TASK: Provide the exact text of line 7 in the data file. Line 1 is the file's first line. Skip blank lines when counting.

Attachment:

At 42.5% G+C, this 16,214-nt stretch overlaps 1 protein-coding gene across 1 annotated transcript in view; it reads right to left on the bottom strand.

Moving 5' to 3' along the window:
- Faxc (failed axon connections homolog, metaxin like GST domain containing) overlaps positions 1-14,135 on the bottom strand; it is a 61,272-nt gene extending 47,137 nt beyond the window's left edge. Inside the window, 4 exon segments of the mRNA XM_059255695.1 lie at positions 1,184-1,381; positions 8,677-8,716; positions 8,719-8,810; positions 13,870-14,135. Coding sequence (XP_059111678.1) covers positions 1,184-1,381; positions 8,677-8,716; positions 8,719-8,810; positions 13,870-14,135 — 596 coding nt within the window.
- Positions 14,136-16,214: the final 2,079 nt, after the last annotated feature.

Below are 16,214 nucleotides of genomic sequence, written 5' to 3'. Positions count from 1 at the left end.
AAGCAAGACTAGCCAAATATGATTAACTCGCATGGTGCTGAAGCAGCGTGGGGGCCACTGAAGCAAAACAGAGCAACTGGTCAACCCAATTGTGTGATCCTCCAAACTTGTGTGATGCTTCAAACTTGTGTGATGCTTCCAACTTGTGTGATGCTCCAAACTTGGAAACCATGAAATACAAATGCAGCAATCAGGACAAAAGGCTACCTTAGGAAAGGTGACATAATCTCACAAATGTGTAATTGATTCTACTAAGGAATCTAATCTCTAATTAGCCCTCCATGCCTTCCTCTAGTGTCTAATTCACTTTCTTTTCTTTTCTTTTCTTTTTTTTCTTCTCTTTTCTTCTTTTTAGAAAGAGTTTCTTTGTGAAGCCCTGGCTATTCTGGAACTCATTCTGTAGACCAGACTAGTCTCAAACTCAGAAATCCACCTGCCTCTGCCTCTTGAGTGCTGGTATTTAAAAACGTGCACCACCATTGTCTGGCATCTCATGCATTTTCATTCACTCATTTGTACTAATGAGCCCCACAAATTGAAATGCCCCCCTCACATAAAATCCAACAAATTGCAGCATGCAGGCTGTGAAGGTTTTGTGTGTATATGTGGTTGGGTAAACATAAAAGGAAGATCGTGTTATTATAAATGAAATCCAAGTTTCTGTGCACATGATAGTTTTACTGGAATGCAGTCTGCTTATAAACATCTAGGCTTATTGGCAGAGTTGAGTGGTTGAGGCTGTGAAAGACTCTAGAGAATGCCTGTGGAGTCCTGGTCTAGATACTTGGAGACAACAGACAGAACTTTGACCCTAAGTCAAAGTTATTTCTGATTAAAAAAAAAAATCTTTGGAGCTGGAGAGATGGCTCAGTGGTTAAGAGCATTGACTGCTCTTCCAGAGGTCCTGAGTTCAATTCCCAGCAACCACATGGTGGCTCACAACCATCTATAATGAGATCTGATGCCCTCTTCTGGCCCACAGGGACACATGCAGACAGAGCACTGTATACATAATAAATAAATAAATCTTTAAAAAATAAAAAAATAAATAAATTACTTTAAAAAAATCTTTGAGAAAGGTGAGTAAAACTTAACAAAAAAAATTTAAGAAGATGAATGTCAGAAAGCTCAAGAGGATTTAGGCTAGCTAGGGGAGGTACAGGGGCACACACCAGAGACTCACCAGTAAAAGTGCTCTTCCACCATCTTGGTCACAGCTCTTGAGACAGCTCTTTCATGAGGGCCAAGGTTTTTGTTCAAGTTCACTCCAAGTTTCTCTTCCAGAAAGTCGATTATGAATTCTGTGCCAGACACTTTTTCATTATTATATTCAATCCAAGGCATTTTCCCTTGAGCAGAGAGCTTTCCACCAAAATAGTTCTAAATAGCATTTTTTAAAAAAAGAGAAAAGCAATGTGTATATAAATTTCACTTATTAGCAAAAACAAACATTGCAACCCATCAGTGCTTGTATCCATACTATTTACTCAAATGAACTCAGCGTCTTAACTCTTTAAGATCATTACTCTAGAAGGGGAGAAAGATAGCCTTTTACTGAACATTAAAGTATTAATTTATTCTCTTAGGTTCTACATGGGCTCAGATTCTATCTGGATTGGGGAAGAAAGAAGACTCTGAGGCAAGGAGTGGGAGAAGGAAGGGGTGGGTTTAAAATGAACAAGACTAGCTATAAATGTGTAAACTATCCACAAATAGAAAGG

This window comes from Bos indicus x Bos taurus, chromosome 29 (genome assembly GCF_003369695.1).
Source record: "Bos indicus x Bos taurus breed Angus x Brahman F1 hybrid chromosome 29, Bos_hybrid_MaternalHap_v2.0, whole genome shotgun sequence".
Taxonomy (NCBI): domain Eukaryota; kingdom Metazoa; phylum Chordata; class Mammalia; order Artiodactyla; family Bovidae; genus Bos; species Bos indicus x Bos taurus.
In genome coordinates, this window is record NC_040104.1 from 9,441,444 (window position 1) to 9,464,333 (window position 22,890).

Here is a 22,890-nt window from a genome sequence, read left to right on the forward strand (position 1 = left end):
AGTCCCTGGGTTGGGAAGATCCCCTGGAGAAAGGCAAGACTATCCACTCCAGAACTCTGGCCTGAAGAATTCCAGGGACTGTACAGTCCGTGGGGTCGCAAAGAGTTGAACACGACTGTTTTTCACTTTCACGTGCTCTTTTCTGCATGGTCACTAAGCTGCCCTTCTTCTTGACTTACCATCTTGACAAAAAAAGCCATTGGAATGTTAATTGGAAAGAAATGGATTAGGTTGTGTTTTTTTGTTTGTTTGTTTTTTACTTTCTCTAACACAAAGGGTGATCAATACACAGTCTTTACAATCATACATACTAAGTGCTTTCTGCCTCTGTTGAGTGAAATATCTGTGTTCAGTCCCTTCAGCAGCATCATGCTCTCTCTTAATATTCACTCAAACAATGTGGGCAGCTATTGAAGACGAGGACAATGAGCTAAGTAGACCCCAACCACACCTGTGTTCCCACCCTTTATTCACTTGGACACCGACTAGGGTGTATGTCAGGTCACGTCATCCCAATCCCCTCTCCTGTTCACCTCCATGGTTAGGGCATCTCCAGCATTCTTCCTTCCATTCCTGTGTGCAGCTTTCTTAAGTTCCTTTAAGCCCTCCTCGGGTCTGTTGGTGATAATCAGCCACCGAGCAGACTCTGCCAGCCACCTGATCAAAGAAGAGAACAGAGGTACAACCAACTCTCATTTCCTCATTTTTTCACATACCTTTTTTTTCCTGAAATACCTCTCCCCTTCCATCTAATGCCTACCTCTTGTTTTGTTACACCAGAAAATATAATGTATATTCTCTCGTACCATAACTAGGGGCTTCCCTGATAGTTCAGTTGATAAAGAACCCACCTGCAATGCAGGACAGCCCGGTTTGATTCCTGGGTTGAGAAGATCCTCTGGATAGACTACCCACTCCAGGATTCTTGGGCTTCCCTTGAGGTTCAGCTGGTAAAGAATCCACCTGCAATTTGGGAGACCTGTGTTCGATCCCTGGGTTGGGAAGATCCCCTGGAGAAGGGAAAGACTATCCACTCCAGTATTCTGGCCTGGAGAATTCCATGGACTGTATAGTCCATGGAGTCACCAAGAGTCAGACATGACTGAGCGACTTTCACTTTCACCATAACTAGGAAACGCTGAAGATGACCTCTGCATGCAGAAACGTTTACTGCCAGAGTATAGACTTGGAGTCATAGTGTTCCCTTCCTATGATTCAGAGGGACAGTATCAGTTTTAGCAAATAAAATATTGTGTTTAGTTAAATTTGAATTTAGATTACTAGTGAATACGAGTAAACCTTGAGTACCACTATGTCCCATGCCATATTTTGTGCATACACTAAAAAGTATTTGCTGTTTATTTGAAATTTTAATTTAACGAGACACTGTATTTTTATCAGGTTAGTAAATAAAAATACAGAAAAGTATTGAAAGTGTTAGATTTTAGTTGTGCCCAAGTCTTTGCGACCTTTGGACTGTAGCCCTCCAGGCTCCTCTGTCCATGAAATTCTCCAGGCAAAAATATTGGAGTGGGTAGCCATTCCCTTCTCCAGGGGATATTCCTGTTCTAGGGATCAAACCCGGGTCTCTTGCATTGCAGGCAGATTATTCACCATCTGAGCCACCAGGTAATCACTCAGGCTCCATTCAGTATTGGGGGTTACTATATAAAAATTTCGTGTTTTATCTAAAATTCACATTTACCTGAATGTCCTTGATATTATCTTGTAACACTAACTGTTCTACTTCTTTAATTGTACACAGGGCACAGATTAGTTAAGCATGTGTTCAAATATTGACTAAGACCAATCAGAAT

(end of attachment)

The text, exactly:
This window comes from Bos indicus x Bos taurus, chromosome 29 (genome assembly GCF_003369695.1).